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COPD

COPD stands for chronic obstructive pulmonary disease. This term contains two key words that define the disease. The term obstructive means that the disease leads to a narrowing of the airways, which cannot be fully reversed by treatment. Once the changes underlying this disease have occurred, they persist livelong and even progress in most cases. This characteristic is reflected by the term "chronic".

COPD is one of the most frequent diseases worldwide. The World Health Organisation (WHO) estimated in 2007 about 210 mio people were affected worldwide. And the incidence is expected to rise further.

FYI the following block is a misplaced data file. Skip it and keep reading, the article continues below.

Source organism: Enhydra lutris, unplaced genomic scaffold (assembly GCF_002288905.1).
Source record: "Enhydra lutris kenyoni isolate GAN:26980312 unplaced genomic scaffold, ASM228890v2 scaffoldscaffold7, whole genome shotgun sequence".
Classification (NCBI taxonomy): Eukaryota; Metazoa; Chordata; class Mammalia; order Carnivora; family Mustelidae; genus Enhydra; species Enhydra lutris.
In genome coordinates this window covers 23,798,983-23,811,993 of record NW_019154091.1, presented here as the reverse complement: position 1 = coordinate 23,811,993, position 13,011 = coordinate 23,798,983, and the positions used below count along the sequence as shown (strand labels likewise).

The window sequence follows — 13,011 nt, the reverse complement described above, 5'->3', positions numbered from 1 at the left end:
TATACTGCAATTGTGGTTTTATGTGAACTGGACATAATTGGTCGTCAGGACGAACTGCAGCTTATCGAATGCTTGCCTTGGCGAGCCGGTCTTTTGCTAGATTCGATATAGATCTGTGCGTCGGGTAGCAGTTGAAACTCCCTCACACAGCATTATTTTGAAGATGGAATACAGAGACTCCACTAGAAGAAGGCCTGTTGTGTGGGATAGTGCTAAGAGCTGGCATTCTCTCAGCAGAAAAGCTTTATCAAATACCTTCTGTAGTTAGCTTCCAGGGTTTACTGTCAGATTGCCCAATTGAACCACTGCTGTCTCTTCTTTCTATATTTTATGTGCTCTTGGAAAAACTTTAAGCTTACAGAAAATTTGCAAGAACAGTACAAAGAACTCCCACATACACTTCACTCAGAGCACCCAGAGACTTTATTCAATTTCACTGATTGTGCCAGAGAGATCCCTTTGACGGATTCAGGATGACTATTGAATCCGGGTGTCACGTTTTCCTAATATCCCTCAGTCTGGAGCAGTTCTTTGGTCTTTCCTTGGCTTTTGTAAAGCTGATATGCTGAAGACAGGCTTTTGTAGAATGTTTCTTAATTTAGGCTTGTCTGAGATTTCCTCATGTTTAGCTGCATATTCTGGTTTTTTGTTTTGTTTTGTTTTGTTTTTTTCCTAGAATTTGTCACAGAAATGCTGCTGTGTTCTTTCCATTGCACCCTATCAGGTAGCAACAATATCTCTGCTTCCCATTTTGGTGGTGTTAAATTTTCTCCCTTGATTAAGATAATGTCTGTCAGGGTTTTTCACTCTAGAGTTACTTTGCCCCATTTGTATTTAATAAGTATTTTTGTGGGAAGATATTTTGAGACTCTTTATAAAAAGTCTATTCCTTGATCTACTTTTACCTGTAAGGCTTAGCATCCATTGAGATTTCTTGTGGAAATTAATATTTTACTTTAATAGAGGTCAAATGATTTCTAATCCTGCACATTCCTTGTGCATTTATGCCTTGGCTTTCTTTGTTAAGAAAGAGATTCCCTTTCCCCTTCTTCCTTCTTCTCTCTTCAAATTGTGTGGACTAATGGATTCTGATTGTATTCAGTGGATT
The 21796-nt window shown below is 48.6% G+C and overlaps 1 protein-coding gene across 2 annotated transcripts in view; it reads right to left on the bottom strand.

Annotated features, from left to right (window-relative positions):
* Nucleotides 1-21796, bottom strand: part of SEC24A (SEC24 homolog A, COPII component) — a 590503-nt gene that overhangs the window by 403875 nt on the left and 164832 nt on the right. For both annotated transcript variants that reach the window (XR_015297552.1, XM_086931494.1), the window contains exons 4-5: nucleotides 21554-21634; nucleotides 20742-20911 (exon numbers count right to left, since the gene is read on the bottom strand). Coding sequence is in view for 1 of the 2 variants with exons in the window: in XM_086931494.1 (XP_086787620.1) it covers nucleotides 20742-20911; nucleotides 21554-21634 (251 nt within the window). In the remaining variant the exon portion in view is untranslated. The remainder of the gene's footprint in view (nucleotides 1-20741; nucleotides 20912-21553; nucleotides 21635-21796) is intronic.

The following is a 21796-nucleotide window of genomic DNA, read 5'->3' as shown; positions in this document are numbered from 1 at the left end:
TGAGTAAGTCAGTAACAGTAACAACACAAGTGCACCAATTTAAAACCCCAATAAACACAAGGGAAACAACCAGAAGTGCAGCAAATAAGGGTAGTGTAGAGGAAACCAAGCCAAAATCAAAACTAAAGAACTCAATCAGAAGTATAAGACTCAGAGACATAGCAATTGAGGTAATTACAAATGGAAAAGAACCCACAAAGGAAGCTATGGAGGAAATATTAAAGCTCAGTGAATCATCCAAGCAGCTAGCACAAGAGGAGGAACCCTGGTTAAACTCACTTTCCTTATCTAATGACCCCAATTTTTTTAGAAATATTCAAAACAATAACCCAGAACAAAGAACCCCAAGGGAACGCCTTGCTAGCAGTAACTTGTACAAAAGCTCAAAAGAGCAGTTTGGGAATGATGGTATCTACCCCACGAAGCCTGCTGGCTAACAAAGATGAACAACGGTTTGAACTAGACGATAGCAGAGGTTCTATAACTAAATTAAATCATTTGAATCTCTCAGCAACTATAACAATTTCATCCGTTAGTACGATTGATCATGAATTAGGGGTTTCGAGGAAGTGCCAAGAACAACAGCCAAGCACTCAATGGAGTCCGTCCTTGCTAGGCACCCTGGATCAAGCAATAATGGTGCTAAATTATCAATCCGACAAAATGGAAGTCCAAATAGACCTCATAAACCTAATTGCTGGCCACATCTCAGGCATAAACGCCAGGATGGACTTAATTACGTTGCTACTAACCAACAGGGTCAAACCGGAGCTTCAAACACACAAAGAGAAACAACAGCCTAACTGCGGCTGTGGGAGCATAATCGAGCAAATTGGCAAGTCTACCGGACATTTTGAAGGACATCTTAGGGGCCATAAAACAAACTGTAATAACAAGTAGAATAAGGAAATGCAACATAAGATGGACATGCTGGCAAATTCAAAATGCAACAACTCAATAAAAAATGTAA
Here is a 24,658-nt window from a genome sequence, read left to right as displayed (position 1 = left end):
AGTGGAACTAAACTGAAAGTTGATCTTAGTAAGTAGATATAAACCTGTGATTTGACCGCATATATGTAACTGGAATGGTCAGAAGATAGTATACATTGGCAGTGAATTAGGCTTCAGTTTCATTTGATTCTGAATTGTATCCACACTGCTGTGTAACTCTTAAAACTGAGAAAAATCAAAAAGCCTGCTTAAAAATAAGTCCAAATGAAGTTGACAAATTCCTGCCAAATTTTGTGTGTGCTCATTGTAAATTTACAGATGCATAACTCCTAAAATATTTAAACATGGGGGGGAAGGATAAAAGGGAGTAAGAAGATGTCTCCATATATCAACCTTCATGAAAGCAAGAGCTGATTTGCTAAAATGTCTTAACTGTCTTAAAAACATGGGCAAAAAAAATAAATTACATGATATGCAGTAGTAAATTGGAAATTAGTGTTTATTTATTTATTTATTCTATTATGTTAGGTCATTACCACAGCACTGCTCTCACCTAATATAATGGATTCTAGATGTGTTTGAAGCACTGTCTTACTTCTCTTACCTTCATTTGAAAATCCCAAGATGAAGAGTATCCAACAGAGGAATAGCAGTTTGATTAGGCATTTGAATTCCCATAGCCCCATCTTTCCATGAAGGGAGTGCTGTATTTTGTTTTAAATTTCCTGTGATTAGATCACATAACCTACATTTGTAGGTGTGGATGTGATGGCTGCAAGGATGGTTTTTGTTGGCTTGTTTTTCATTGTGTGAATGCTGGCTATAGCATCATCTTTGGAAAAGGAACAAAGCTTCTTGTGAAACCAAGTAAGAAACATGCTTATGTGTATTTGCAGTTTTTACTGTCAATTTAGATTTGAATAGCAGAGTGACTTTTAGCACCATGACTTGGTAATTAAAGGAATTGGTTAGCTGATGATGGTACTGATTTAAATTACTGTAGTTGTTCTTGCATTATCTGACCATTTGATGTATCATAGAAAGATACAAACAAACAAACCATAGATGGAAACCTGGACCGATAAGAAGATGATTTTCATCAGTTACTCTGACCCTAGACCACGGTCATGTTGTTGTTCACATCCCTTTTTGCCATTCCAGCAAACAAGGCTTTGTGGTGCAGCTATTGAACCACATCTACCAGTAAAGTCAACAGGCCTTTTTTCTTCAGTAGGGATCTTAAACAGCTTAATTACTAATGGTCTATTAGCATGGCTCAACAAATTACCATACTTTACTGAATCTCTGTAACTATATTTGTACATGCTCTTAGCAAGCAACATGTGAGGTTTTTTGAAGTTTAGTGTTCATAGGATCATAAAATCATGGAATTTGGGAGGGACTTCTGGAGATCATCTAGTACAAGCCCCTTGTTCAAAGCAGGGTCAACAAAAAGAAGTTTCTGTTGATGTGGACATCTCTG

Typical symptoms of COPD are shortness of breath, cough and sputum production. Daily cough is often the first symptom of the disease. In the beginning it mainly occurs in the morning, but in the course of time it is getting more frequent and severe. The cough is associated to increased sputum production. In early stages, shortness of breath is noticed only upon exertion, e.g. when climbing stairs or cycling. In advanced stages, patients are breathless even at rest and have the feeling of not being able to get enough air. Further possible symptoms are sounds during exhalation and chest tightness.

There are several risk factors favouring the development of COPD, the most important one being smoking. However, there are also patients affected with COPD who have never smoked, underlining the role of other risk factors, eg genetic predisposition.

(Source: adapted from www.lungeninformationsdienst.de)

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